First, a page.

About this building
Middelkerke became an independent parish in 1293, but their church flooded in 1334. The building was destroyed in 1576 because of the wars of religion. The south aisle was restored in 1635 and the tower, which now served as the west tower, in 1681. The building was demolished again from 1848 until 1850, but the tower was preserved. A new church was built in neo-Gothic style. During the First World War, the church and tower were shelled by the Allies and blown up by the German occupier in 1915. From 1919 until 1921, the church was rebuilt to a design by Gustaaf Vandamme, whereby the destroyed church was reconstructed as much as possible. From 1932-1935 the church was greatly expanded, with the existing church with choir still serving as an extension of the nave, now transverse to the new church, which was constructed in a neo-Romanesque style in a south-north orientation. This last design was also by Gustaaf Vandamme.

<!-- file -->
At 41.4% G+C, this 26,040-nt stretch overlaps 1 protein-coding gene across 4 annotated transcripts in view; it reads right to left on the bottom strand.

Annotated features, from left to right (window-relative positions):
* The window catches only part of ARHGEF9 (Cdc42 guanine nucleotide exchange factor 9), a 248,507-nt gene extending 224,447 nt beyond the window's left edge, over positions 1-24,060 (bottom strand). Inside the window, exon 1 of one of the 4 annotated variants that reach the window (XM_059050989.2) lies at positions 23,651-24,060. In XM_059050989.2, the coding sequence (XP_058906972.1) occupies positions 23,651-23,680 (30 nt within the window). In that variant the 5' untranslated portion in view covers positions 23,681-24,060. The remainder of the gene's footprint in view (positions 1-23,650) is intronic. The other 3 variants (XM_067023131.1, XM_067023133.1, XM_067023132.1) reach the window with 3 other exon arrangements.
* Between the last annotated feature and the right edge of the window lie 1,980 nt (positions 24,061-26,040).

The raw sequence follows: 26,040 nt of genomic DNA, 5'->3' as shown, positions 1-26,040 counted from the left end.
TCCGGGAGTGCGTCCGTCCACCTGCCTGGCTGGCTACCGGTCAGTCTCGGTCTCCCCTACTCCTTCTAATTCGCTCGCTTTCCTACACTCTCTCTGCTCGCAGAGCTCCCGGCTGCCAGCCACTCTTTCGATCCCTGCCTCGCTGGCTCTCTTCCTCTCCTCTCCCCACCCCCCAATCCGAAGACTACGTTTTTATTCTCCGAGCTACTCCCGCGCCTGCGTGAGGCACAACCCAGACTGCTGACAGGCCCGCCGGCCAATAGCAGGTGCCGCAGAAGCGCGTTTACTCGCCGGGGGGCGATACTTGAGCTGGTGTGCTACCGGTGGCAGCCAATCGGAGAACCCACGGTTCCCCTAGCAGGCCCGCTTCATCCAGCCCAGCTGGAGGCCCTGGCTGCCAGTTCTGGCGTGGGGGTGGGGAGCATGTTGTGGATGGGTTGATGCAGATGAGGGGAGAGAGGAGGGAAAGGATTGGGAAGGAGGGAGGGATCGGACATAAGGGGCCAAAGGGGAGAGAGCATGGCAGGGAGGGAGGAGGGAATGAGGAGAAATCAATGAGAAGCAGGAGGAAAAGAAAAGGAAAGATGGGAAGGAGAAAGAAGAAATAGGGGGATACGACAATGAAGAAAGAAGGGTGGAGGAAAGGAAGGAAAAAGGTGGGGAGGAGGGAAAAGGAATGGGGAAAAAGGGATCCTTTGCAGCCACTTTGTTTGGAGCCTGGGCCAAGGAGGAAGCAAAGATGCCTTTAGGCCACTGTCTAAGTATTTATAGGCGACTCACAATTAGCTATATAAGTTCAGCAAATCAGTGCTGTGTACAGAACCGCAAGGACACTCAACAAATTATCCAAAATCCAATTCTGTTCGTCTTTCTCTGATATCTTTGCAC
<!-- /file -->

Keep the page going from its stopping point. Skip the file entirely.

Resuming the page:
The Synagogue in Ostend is an Ashkenazi synagogue built in 1910-11 by architect Joseph De Lange. This stone building still serves as a synagogue.
The Russian Orthodox Church "Mother of God Parish, Consoler of the Afflicted" and its adjacent monastery were founded in the 1980s. The monastery is housed in a low house for agricultural workers, which is believed to have been built around 1903. In 1988, the small church was built by the architect Hugo Dezutter, allegedly on the model of a wooden church in Novgorod. The colourful roofs with the large hexagonal rider and the smaller onion-shaped tower make the church a real icon.